In fact, of the 115,000 names registered on the website, the name Hillary (yes, after Hillary Clinton) saw a 142 percent increase in popularity since 2015. Meanwhile, Clinton's family members Bill, Chelsea and Charlotte all saw increases of 113, 18 and 17 percent, respectively.
And if you think the Donald wouldn't have a say in this, clearly you haven't listened to him bark from the podium. BabyCenter reported that the name Donald jumped 8 percent since last year, while Melania (Trump's wife's name) and Ivanka (his daughter's name) increased by 36 and 4 percent, respectively.
Of course, BabyCenter was quick to remind prospective parents that these names will drop in popularity after the election.
"A presidential election is a big deal, and new parents who choose names like Hillary and Donald are placing a bet that their new baby will share the name of the next American president," Linda Murray, BabyCenter global editor in chief, stated in the press release, according to The Huffington Post. "In a sense, they're already voting for their favorite candidate. Time will tell whether they picked a winner or the next John Kerry or Mitt Romney."
We've seen before that politics can have a say in baby name decisions. I wrote for FamilyShare back in March that there were a host of baby names that were popular around the time of Millard Fillmore's presidency - the last president who wasn't a Democrat or Republican - that aren't so popular today.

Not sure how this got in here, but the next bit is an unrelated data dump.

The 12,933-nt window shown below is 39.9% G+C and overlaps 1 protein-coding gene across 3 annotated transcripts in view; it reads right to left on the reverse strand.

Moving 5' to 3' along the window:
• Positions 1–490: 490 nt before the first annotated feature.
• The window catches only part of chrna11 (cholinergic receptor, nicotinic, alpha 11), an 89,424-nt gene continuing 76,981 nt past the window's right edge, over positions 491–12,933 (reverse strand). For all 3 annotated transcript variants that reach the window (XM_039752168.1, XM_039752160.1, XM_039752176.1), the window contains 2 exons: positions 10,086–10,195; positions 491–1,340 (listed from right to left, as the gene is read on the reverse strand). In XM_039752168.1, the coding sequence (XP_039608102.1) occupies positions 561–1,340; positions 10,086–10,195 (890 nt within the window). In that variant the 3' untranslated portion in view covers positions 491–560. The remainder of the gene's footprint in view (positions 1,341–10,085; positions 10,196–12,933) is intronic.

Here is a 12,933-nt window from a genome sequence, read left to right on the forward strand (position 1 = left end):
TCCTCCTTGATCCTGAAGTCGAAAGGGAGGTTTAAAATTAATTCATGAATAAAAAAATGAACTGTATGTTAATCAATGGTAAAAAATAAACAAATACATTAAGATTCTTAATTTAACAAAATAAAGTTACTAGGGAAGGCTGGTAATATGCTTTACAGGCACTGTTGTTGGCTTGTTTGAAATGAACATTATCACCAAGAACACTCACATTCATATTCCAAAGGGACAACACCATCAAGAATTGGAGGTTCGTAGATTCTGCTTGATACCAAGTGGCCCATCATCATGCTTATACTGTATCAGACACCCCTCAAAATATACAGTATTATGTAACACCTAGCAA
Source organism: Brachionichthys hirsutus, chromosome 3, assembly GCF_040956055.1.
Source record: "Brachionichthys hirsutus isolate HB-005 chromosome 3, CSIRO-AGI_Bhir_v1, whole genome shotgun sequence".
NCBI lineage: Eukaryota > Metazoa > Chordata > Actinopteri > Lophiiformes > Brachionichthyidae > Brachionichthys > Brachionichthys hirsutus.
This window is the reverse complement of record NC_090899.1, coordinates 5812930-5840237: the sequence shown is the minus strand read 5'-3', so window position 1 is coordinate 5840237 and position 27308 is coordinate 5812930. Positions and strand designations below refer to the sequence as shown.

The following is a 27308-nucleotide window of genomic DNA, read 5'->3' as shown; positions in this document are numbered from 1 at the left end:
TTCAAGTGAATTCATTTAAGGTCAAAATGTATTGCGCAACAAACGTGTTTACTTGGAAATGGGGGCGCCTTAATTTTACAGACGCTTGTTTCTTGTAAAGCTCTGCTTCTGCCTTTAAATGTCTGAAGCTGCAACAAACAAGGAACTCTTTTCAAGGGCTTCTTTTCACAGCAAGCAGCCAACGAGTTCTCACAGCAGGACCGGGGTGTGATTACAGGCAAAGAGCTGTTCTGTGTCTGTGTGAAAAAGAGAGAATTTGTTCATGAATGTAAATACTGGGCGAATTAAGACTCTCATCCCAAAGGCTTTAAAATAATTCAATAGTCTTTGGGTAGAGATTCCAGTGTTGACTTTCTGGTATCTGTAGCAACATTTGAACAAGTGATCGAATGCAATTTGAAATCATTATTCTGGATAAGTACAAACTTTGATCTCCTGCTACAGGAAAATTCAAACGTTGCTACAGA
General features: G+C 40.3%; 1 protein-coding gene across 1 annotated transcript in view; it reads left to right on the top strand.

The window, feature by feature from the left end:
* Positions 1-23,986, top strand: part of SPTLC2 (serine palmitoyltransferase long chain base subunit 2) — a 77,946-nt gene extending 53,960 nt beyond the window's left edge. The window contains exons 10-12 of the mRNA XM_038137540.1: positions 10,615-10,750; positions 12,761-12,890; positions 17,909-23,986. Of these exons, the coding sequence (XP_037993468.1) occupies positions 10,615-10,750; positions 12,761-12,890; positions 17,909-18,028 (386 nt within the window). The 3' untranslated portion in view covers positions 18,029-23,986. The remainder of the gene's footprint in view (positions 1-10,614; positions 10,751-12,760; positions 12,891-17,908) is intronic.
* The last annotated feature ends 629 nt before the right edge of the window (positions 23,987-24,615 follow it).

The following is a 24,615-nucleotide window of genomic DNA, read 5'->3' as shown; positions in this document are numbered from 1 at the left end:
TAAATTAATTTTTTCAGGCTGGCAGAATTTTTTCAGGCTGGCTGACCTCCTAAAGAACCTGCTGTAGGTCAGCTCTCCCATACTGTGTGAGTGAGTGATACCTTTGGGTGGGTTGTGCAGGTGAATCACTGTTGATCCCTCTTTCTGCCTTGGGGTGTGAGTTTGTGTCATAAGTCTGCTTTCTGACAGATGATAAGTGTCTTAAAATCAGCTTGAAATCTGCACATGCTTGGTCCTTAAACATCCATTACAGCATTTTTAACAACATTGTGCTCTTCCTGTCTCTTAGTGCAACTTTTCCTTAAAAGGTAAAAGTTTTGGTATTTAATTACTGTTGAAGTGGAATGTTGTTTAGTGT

Also in its new report, BabyCenter found that modern culture influences today's baby names. The name Hamilton - yes, like Alexander Hamilton, the namesake of the Broadway play "Hamilton" - has also surged in popularity, jumping 60 percent this year.
"The combination of 'Hamilton's' success and the election year has parents feeling patriotic," Murray explained, according to HuffPost. "When parents reach into history to select a leader's name for their child, it's usually because they feel inspired by that person's values and legacy. The Broadway show's multi-ethnic, cross-culture story speaks to millennial parents. Hamilton is the new Lincoln or Madison."
Names from the recent "Star Wars" films, like Rey and Kylo, also saw a spike in popularity.
Pop culture usually has a pretty heavy influence. As my colleague Chandra Johnson wrote last July, the name Elsa, the name of the main character from hit Disney film "Frozen," became more popular, reaching the top 500 names list in 2014 for the first time since 1917. Other Disney-inspired names - like Ariel from "The Little Mermaid" and Jasmine from "Aladdin" - also saw spikes in popularity at the time of their respective film's release.
So it's clear from these reports that some names that used to be popular will see a surge either through politics or pop culture. Here's a breakdown of some of the more recent names that have seen a surge because of pop culture's influence and the political election season.